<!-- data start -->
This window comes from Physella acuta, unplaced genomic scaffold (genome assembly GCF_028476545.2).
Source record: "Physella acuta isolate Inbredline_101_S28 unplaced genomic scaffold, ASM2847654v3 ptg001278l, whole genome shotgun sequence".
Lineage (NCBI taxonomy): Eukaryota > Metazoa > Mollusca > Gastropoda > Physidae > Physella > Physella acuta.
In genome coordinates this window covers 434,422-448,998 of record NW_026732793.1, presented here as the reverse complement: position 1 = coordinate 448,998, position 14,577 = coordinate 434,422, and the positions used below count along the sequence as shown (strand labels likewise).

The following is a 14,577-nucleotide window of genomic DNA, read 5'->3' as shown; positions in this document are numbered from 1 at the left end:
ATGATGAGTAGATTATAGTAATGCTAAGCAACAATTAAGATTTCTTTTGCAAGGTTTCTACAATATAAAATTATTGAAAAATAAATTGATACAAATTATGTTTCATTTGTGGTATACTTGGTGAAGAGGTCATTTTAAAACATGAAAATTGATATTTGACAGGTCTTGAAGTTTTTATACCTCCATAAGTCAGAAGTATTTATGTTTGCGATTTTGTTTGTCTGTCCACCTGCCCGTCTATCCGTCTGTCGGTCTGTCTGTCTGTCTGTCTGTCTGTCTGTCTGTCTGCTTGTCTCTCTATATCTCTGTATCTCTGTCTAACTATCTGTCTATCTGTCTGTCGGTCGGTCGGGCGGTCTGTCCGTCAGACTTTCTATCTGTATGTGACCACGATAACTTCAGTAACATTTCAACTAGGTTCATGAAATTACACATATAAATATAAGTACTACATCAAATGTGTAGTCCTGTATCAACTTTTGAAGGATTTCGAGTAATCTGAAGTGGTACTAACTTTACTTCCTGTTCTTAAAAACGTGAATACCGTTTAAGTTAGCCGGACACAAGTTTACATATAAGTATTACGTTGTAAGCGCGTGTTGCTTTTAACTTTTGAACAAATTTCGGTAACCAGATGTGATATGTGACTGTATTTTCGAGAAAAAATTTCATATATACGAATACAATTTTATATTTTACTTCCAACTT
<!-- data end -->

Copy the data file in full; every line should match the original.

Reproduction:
This window comes from Physella acuta, unplaced genomic scaffold (genome assembly GCF_028476545.2).
Source record: "Physella acuta isolate Inbredline_101_S28 unplaced genomic scaffold, ASM2847654v3 ptg001278l, whole genome shotgun sequence".
Lineage (NCBI taxonomy): Eukaryota > Metazoa > Mollusca > Gastropoda > Physidae > Physella > Physella acuta.
In genome coordinates this window covers 434,422-448,998 of record NW_026732793.1, presented here as the reverse complement: position 1 = coordinate 448,998, position 14,577 = coordinate 434,422, and the positions used below count along the sequence as shown (strand labels likewise).

The following is a 14,577-nucleotide window of genomic DNA, read 5'->3' as shown; positions in this document are numbered from 1 at the left end:
ATGATGAGTAGATTATAGTAATGCTAAGCAACAATTAAGATTTCTTTTGCAAGGTTTCTACAATATAAAATTATTGAAAAATAAATTGATACAAATTATGTTTCATTTGTGGTATACTTGGTGAAGAGGTCATTTTAAAACATGAAAATTGATATTTGACAGGTCTTGAAGTTTTTATACCTCCATAAGTCAGAAGTATTTATGTTTGCGATTTTGTTTGTCTGTCCACCTGCCCGTCTATCCGTCTGTCGGTCTGTCTGTCTGTCTGTCTGTCTGTCTGTCTGTCTGCTTGTCTCTCTATATCTCTGTATCTCTGTCTAACTATCTGTCTATCTGTCTGTCGGTCGGTCGGGCGGTCTGTCCGTCAGACTTTCTATCTGTATGTGACCACGATAACTTCAGTAACATTTCAACTAGGTTCATGAAATTACACATATAAATATAAGTACTACATCAAATGTGTAGTCCTGTATCAACTTTTGAAGGATTTCGAGTAATCTGAAGTGGTACTAACTTTACTTCCTGTTCTTAAAAACGTGAATACCGTTTAAGTTAGCCGGACACAAGTTTACATATAAGTATTACGTTGTAAGCGCGTGTTGCTTTTAACTTTTGAACAAATTTCGGTAACCAGATGTGATATGTGACTGTATTTTCGAGAAAAAATTTCATATATACGAATACAATTTTATATTTTACTTCCAACTT